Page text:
• Shuffle
    Toggle On
    Toggle Off
  • Alphabetize
    Toggle On
    Toggle Off
  • Front First
    Toggle On
    Toggle Off
  • Both Sides
    Toggle On
    Toggle Off
  • Read
    Toggle On
    Toggle Off

Card Range To Study



Play button


Play button




Click to flip

Use LEFT and RIGHT arrow keys to navigate between flashcards;

Use UP and DOWN arrow keys to flip the card;

H to show hint;

A reads text to speech;

57 Cards in this Set

  • Front
  • Back

When is there a rapid pace of growth?

The first two years of life.

5 months- 15 lbs

1 year- 22 lbs, 30 inches tall

2 years- 3 feet tall

Cephalocaudal Principle

Growth follows a direction and pattern that begins with the head and upper body parts, and then proceeds to the rest of the body

Proximodistal Principle

Development proceeds from the center of the body outwards

Principle of Hierarchial Integration

Simple skills typically develop separately and independently, but these simple skills are integrated into more complex ones

Principle of the Independence of Systems

Different body systems grow at different rates


Nerve cells


Cluster of fibers


The part of the neuron that carries messages destined for other nuerons


Chemical messengers


Small gaps between neurons

Synaptic Pruning

If certain nerve connections are not stimulated by a baby's experiences, then they are eliminated


A fatty substance that provides protection and speeds the transmission of nerve impulses

Cerebral Cortex

The upper level of the brain

When do the synapses and myelinization experience a growth spurt in the area of the cortex involving auditory and visual skills?

3-4 months

Shaken Baby Syndrome

An infant is taken by a caretaker, usually out of frustration or anger due to baby's crying, which can lead the brain to rotate within the skull. This can cause several medical problems, speech disabilities, and long term physical disabilities such as blindness and hearing impairment. 25% of babies who are shaken ultimately die


The degree to which a developing structure or behavior is modifiable due to experience

Sensitive Period

A specific, but limited, time, usually early in an organism's life, during which the organism is particularly susceptible to environmental influences relating to some particular facet of development


Repetitive, cyclical patterns of behavior such as wakefulness to sleep, and breathing and sucking patterns


The degree of awareness an infant displays to both internal and external stiumlation

Sleep and Infants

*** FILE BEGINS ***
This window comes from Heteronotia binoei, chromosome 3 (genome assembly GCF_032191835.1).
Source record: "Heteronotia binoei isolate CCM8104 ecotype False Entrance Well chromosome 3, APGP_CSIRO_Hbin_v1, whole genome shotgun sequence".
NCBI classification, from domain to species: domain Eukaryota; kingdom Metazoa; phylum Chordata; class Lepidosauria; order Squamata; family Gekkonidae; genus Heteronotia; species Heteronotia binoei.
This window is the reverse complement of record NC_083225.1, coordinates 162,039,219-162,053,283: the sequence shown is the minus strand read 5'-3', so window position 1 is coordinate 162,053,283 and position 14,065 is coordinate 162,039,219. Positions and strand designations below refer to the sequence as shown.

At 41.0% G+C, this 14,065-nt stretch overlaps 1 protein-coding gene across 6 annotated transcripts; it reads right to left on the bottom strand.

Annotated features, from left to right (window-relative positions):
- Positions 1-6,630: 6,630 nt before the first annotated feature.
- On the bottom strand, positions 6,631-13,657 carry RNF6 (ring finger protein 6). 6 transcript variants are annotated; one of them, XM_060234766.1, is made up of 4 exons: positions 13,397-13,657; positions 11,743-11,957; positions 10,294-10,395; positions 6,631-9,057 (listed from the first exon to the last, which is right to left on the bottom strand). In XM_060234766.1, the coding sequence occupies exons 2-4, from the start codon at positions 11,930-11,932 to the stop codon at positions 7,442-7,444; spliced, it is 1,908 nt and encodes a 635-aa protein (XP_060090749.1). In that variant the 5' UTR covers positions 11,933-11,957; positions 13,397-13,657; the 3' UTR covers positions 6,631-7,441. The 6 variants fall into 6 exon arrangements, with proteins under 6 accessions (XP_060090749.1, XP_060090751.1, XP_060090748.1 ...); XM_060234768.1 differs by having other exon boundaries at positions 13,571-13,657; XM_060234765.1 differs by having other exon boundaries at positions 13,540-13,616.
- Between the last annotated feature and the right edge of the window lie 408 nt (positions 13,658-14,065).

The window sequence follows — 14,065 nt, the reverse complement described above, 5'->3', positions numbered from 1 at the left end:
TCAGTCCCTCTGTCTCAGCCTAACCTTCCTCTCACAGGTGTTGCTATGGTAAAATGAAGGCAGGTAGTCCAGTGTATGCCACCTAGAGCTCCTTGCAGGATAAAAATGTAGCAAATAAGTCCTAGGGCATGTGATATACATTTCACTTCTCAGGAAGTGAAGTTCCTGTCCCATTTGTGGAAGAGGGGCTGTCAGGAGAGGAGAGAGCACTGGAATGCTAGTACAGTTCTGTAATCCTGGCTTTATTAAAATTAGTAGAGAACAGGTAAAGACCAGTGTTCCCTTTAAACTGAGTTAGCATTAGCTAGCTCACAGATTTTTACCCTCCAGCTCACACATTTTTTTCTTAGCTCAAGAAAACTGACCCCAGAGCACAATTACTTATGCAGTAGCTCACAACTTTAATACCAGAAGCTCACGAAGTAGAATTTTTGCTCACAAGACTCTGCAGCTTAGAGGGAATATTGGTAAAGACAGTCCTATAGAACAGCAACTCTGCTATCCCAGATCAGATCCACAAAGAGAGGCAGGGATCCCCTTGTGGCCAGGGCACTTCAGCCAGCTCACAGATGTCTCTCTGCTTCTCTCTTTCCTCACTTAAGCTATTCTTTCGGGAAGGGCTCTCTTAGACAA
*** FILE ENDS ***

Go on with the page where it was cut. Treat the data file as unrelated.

Most babies do not sleep through the night for several months and REM sleep consumes 1/2 of their sleep. The brain waves of infants appear to be qualitatively different than sleeping adults, and research suggest that this provides a means for the brain to stimulate itself. Long and short term stressors can an infants environment can affect their sleep patterns.

Sudden Infant Death Syndrome

A disorder in which seemingly healthy infants die in their sleep. Males, African Americans, and babies with low birth weights or low APGAR scores are at higher risk for SIDS. Parents often feel guilt.


Unlearned, organized, involuntary responses that occur automatically in the presence of a certain stimuli (swimming reflex, eye blink reflex). They stimulate parts of the brain responsible for more complex behaviors, helping them develop.

Absence of a Reflex

The absence of a reflex at a certain point of infancy can provide a clue that something may be amiss in an infant's development.

Gross Motor Skills

Infants accomplish some movement

Fine Motor Skills

Infants show some ability to coordinate the movements of their limbs

Dynamic Systems Theory

Motor behaviors are assembled

ex. crawling requires the coordination of muscles, cognition, and motivation


Represent the average performance of a large sample of children at a given age

Brazelton Neonatal Behavior Assessment Scale

A measure designed to determine infants' neurological and behavioral responses to their environment

What happens to infants when they don't have the proper nutrition?

They can't reach their physical potential and may suffer cognitive and social consequences. They need 50 calories for each pound.

Bottle vs. Breast